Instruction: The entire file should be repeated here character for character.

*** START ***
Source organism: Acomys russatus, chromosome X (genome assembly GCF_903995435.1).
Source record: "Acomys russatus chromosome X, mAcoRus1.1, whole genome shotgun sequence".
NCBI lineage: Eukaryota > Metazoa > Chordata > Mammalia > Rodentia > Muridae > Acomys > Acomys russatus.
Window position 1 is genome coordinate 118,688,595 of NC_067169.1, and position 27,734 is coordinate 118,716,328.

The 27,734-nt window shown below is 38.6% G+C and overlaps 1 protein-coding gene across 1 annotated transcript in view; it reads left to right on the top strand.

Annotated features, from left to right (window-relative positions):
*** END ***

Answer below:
Source organism: Acomys russatus, chromosome X (genome assembly GCF_903995435.1).
Source record: "Acomys russatus chromosome X, mAcoRus1.1, whole genome shotgun sequence".
NCBI lineage: Eukaryota > Metazoa > Chordata > Mammalia > Rodentia > Muridae > Acomys > Acomys russatus.
Window position 1 is genome coordinate 118,688,595 of NC_067169.1, and position 27,734 is coordinate 118,716,328.

The 27,734-nt window shown below is 38.6% G+C and overlaps 1 protein-coding gene across 1 annotated transcript in view; it reads left to right on the top strand.

Annotated features, from left to right (window-relative positions):